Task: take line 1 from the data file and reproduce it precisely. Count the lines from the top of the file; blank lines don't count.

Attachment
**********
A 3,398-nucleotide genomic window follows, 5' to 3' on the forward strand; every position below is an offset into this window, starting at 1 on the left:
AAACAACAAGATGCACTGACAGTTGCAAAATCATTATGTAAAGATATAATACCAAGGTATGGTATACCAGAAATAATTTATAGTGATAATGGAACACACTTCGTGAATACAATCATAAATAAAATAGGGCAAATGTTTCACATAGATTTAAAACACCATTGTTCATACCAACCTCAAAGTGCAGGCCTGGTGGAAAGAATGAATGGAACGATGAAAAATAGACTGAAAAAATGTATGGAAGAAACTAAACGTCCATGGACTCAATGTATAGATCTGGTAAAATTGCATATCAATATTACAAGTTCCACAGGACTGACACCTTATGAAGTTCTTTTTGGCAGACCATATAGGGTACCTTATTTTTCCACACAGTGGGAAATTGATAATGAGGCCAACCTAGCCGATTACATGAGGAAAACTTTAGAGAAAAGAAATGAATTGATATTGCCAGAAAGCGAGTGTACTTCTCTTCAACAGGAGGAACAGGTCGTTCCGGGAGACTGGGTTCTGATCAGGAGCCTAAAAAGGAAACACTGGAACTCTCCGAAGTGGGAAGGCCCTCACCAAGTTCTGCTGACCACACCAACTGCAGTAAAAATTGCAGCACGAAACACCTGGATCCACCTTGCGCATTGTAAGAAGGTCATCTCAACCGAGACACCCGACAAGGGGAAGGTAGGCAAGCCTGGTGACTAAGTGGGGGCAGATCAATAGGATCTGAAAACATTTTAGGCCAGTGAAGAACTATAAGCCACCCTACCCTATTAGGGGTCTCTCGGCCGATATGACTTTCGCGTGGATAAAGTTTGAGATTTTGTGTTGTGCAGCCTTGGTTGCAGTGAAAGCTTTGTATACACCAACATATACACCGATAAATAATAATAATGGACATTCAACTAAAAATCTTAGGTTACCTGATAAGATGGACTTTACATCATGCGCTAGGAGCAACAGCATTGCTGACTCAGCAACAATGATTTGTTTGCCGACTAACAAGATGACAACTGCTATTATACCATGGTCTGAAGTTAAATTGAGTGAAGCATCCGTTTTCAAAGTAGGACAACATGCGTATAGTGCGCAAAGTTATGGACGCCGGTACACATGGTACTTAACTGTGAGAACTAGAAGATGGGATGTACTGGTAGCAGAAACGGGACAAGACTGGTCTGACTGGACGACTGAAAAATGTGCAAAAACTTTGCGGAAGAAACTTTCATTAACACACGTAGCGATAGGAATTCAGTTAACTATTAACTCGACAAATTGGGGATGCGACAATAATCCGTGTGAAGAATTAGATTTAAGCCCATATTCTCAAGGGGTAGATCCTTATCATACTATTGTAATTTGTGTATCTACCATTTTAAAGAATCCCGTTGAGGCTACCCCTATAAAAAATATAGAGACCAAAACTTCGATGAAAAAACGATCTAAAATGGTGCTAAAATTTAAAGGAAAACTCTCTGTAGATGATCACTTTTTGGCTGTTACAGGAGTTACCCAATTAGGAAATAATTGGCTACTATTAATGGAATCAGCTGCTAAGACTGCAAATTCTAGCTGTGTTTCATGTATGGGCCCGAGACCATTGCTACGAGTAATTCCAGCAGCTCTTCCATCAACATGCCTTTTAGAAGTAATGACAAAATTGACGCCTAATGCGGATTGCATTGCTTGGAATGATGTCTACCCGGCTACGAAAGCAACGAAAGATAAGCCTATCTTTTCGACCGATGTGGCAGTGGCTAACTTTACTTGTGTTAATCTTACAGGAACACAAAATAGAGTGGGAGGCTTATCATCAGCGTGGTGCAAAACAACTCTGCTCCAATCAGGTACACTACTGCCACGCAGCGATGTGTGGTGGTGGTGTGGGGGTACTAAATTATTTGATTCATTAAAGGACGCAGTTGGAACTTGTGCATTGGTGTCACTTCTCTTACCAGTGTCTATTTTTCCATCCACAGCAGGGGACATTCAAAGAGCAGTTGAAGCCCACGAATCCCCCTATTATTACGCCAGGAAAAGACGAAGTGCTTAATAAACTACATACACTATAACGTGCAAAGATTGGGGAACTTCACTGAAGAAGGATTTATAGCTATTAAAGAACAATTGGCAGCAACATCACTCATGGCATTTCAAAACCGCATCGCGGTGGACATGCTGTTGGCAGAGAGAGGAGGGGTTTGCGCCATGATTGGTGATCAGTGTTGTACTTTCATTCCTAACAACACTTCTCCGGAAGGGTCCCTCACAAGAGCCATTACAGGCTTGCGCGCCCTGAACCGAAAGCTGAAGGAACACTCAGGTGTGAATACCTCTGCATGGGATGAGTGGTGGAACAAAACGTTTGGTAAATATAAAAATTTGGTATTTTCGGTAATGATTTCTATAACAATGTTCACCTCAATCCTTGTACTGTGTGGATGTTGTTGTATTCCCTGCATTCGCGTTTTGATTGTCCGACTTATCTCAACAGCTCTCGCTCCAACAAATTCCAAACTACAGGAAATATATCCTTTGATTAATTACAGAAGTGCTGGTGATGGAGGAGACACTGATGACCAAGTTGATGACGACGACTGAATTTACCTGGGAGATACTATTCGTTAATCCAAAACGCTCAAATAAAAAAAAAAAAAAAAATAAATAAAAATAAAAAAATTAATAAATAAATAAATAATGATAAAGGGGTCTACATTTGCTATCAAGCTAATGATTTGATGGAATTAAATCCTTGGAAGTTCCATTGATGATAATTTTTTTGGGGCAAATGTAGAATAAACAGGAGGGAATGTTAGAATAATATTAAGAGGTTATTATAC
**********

A 3,398-nucleotide genomic window follows, 5' to 3' on the forward strand; every position below is an offset into this window, starting at 1 on the left: